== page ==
In Rails, we set this up easily in the model as follows:
class ChatConversation < ApplicationRecord serialize :messages, Array end
Let’s create a chat, for example and look at the DB:
First we create a new chat and strip all prior chat message which were stored in the DB:
Set Up Chat
Let’s look at the DB now:
You can see that the chat messages are all nicely serialized in the DB.
This is the current “state” of the chat.
Now we can run another chat, of course. I pull all the messages from the associated chatid from the DB and add the new message, for example to illustrate:
Second Chat, Use Prior Chat Data from DB
Chat works as expected, system role is correct:
Lets go directly to the DB:
You can clearly see that all is working fine. The system message works fine as well (debunking the community and discord misinformation that the system role does not work at the beginning, BTW. It works just fine if the session management code is written properly).
The DB now has serialized 5 messages, 3 from the first chat API call, and 2 from the second.
Of course, as the number of chat messages increase, we start bumping up against the very annoying 4096 OpenAI token limitation, so we have to prune.
In my lab, I current test a variety of “pruning messages” as you can see in the menu below:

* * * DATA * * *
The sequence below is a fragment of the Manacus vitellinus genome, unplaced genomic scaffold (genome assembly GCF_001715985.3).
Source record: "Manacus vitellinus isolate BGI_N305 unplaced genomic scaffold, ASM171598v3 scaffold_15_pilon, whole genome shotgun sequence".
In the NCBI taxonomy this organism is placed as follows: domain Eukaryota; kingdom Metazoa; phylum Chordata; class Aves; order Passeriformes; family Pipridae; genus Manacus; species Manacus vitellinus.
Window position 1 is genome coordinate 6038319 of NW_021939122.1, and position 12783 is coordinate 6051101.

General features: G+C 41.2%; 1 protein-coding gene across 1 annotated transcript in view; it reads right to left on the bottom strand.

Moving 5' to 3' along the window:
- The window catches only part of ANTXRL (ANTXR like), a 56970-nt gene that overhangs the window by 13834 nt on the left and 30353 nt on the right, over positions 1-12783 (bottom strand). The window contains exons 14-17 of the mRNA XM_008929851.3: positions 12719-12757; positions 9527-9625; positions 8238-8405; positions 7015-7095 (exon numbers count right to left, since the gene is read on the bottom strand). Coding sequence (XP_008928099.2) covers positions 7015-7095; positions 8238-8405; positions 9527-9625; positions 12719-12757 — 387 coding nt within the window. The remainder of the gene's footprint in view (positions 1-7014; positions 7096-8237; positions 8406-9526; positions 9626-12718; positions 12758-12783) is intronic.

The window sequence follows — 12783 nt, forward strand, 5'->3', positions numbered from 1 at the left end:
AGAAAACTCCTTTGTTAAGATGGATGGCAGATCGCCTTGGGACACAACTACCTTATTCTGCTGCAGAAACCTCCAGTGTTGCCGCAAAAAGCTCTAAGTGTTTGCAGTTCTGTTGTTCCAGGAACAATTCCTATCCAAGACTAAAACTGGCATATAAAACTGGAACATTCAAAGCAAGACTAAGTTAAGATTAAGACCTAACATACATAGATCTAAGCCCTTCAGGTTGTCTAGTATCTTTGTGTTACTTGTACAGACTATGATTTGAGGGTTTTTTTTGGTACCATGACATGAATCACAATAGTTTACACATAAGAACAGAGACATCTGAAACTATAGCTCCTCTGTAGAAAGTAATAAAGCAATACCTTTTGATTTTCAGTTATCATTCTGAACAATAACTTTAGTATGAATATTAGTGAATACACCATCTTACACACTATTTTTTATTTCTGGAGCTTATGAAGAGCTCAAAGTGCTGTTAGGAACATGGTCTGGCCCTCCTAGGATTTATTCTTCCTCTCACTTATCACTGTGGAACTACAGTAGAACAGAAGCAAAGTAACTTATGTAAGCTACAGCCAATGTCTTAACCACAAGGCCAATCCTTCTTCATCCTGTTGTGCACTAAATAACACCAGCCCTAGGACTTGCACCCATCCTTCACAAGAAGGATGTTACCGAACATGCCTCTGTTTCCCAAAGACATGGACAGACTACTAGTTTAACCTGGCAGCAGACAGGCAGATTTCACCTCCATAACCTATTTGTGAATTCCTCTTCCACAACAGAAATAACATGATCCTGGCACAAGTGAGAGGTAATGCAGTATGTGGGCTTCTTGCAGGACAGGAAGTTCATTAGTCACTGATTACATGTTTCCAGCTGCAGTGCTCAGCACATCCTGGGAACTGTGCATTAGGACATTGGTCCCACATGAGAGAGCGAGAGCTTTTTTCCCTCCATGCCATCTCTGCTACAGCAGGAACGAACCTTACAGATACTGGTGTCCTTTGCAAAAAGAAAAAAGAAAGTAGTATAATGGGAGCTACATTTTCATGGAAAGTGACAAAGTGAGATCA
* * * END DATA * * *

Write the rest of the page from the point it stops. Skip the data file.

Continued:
We can use the TikTok tokenizer to estimate token amount and add this to the running token count in the DB to prune the messages before sending them to the API and then update the DB with the new messages array. This is only one of many possible pruning strategies. Currently, I disabled that feature and enjoy pruning manually because that is how I develop full situational knowledge of what is going on with the new API method.
What I am trying to mention is that it is pretty easy for a web developer to use a DB to manage the chat API dialog, store the messages array in the DB and to prune the messages array as required (based on your favorite pruning strategy), update the DB, rinse and repeat. This is all “very basic” webdev 101 stuff, to be candid.
Storage is easy. Pruning is a bit more tricky, but not so difficult with a bit of practice and testing.
Also, note, as mentioned before, there is some misinformation in our community about the “system” role not working as the chat progresses. This is only true if you drop the system role from the messages array (which is not a good idea if you want to keep the role active).
However, if developers manage the messages array properly, the system message work fine because the system role remains in the messages array.
Hope this helps.
Hi Ruby, Wow thanks heaps for your time and effort detailing your method, I really appreciate it. I will be studying this tonight, and will give SQL another crack. Thanks heaps.
You are welcome @Jayroo
There is a lot of misinformation floating around here and elsewhere.
I understand that it can be confusing!
I still think it would be easiest to just save as a WP post as you’re generating inside of WP…
As long as you get it saved, though… that’s the point.
@ruby_coder, is that UI you are using an open source that you can share? It looks like a useful interface.